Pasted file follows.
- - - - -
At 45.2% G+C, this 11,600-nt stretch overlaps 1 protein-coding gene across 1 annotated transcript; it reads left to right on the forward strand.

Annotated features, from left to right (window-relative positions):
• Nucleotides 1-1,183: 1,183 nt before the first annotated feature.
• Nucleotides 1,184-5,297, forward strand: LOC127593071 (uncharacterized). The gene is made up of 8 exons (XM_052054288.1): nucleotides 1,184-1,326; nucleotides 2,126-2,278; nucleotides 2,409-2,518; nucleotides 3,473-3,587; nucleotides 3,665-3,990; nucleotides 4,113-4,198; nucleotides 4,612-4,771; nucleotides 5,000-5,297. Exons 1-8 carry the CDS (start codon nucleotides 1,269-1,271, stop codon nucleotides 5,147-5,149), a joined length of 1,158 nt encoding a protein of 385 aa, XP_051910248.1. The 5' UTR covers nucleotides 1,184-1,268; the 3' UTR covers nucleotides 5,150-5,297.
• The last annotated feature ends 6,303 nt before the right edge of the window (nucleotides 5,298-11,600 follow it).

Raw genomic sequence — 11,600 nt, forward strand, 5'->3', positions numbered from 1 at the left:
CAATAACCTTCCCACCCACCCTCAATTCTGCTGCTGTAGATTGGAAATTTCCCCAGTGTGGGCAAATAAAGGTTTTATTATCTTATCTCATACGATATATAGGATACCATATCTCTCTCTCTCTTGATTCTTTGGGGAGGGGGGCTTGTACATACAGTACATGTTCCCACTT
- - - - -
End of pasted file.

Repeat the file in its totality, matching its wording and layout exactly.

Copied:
At 45.2% G+C, this 11,600-nt stretch overlaps 1 protein-coding gene across 1 annotated transcript; it reads left to right on the forward strand.

Annotated features, from left to right (window-relative positions):
• Nucleotides 1-1,183: 1,183 nt before the first annotated feature.
• Nucleotides 1,184-5,297, forward strand: LOC127593071 (uncharacterized). The gene is made up of 8 exons (XM_052054288.1): nucleotides 1,184-1,326; nucleotides 2,126-2,278; nucleotides 2,409-2,518; nucleotides 3,473-3,587; nucleotides 3,665-3,990; nucleotides 4,113-4,198; nucleotides 4,612-4,771; nucleotides 5,000-5,297. Exons 1-8 carry the CDS (start codon nucleotides 1,269-1,271, stop codon nucleotides 5,147-5,149), a joined length of 1,158 nt encoding a protein of 385 aa, XP_051910248.1. The 5' UTR covers nucleotides 1,184-1,268; the 3' UTR covers nucleotides 5,150-5,297.
• The last annotated feature ends 6,303 nt before the right edge of the window (nucleotides 5,298-11,600 follow it).

Raw genomic sequence — 11,600 nt, forward strand, 5'->3', positions numbered from 1 at the left:
CAATAACCTTCCCACCCACCCTCAATTCTGCTGCTGTAGATTGGAAATTTCCCCAGTGTGGGCAAATAAAGGTTTTATTATCTTATCTCATACGATATATAGGATACCATATCTCTCTCTCTCTTGATTCTTTGGGGAGGGGGGCTTGTACATACAGTACATGTTCCCACTT